Posted 10 years ago
Schatz "London Coach" 400 day clock made in September 1955.
Why 400 Day Clocks Run So Long
Typical clocks run either one day or eight days on one winding. To make 400 day clocks run longer, a torsion pendulum is used. A torsion pendulum hangs from a thin wire and rotates in one direction and then the other, instead of swinging back and forth as a standard pendulum does.
Standard 400 Day Clock (about 12 inches tall)
A Standard or full sized 400 day clock has a torsion pendulum which makes a rotation in 7.5 seconds, or 8 rotations each minute (four rotations in each direction). The clock makes one “tick” near the end of each rotation. Preceding each tick, a gear with pointed teeth called the escape wheel has been giving an impulse to the pallet assembly. During impulse, a vertical pin in the pallet assembly pushes a fork to the left or right. The fork applies this energy to the suspension spring (the thin wire holding the pendulum), and the suspension spring transfers some of this energy to the pendulum.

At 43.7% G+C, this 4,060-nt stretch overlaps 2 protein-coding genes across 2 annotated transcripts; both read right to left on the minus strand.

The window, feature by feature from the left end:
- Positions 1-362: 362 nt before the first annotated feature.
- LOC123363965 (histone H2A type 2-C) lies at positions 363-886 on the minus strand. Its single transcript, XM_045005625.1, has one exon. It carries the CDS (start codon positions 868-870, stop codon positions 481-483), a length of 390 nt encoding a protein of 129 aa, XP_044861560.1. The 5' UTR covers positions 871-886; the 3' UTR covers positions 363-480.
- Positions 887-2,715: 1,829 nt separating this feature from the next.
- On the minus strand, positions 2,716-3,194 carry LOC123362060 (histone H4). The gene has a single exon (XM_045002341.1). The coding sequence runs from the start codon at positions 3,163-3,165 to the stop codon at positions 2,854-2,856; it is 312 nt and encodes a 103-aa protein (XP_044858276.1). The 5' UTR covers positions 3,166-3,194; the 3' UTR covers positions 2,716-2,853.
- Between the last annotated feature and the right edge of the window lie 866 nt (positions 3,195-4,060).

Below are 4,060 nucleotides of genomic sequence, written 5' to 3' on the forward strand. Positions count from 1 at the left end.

The clock movement supplies one unit of energy to the pendulum for each oscillation. A torsion pendulum oscillates about 8 to 20 times more slowly than a swinging pendulum. This represents a major savings in energy, enough for an 8-day clock run 64 to 160 days. Further energy savings is obtained by using smaller pivots (load bearing areas on the ends of gear arbors or shafts) and by using small gears. By having more gears than an 8 day clock, the mainspring is made to unwind slowly enough for the clock to run about 400 days.
Miniature 400 Day Clock (about 8 - 9 inches tall)
Miniature 400 day clocks are built on the same principles as the standard models, but use smaller gears and pivots, making them even more energy efficient. The most popular models, those by Schatz and Kundo, have pendulums making 10 rotations per minute. Other makes have pendulum rotation rates of from 6 to 10 rotations per minute.